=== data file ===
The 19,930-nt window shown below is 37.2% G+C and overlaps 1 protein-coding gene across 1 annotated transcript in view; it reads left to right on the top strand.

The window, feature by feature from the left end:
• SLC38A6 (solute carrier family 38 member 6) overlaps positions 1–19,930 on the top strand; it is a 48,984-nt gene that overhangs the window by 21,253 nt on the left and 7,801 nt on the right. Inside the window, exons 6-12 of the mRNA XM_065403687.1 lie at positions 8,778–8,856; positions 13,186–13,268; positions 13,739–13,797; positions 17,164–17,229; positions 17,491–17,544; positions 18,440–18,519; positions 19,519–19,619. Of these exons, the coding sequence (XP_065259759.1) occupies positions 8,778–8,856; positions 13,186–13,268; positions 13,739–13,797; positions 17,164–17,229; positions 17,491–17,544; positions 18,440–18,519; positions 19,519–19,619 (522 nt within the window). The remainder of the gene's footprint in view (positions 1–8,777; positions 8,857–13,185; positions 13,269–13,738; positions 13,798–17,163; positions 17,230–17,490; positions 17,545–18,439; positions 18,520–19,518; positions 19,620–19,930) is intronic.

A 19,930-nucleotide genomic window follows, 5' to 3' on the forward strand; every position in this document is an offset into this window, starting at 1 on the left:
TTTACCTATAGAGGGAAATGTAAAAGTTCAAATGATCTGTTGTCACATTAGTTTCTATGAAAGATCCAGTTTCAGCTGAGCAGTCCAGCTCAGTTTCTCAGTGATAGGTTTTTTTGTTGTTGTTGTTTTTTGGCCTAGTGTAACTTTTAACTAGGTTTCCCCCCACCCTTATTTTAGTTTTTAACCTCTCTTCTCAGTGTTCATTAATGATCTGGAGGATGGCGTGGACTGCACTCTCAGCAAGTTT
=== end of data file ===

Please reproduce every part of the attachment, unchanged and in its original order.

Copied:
The 19,930-nt window shown below is 37.2% G+C and overlaps 1 protein-coding gene across 1 annotated transcript in view; it reads left to right on the top strand.

The window, feature by feature from the left end:
• SLC38A6 (solute carrier family 38 member 6) overlaps positions 1–19,930 on the top strand; it is a 48,984-nt gene that overhangs the window by 21,253 nt on the left and 7,801 nt on the right. Inside the window, exons 6-12 of the mRNA XM_065403687.1 lie at positions 8,778–8,856; positions 13,186–13,268; positions 13,739–13,797; positions 17,164–17,229; positions 17,491–17,544; positions 18,440–18,519; positions 19,519–19,619. Of these exons, the coding sequence (XP_065259759.1) occupies positions 8,778–8,856; positions 13,186–13,268; positions 13,739–13,797; positions 17,164–17,229; positions 17,491–17,544; positions 18,440–18,519; positions 19,519–19,619 (522 nt within the window). The remainder of the gene's footprint in view (positions 1–8,777; positions 8,857–13,185; positions 13,269–13,738; positions 13,798–17,163; positions 17,230–17,490; positions 17,545–18,439; positions 18,520–19,518; positions 19,620–19,930) is intronic.

A 19,930-nucleotide genomic window follows, 5' to 3' on the forward strand; every position in this document is an offset into this window, starting at 1 on the left:
TTTACCTATAGAGGGAAATGTAAAAGTTCAAATGATCTGTTGTCACATTAGTTTCTATGAAAGATCCAGTTTCAGCTGAGCAGTCCAGCTCAGTTTCTCAGTGATAGGTTTTTTTGTTGTTGTTGTTTTTTGGCCTAGTGTAACTTTTAACTAGGTTTCCCCCCACCCTTATTTTAGTTTTTAACCTCTCTTCTCAGTGTTCATTAATGATCTGGAGGATGGCGTGGACTGCACTCTCAGCAAGTTT